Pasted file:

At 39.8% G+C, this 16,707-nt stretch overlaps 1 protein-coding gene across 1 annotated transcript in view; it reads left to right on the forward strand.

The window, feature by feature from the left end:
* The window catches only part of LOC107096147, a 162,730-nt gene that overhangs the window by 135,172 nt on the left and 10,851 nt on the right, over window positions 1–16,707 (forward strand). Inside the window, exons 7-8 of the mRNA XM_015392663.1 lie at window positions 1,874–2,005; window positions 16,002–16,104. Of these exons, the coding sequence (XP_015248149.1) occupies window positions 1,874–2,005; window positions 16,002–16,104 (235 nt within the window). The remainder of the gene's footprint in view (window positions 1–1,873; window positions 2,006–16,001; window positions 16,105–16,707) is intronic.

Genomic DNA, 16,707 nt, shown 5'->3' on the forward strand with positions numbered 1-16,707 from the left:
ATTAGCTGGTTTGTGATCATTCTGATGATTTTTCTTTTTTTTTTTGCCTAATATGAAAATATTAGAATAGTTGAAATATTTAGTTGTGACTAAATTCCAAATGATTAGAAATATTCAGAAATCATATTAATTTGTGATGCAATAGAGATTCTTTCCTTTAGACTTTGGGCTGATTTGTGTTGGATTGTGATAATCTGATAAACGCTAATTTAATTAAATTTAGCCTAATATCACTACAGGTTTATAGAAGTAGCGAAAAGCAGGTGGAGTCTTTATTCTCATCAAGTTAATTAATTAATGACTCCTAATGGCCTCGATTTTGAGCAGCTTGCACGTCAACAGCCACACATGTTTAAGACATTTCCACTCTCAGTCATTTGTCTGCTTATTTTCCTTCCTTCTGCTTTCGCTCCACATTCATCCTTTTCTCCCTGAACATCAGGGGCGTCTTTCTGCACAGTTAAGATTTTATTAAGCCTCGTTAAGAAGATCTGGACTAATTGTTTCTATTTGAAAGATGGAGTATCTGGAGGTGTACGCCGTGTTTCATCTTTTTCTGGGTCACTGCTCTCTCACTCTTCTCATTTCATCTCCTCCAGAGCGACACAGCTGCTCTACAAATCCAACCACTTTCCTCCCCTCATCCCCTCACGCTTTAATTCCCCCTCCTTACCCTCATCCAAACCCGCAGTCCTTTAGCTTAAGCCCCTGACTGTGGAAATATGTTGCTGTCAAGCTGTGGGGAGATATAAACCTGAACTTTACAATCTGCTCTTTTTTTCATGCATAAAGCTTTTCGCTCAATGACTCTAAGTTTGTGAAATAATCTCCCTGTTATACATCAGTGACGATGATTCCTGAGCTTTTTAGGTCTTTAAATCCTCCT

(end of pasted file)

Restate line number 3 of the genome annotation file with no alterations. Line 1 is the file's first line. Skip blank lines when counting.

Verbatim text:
* The window catches only part of LOC107096147, a 162,730-nt gene that overhangs the window by 135,172 nt on the left and 10,851 nt on the right, over window positions 1–16,707 (forward strand). Inside the window, exons 7-8 of the mRNA XM_015392663.1 lie at window positions 1,874–2,005; window positions 16,002–16,104. Of these exons, the coding sequence (XP_015248149.1) occupies window positions 1,874–2,005; window positions 16,002–16,104 (235 nt within the window). The remainder of the gene's footprint in view (window positions 1–1,873; window positions 2,006–16,001; window positions 16,105–16,707) is intronic.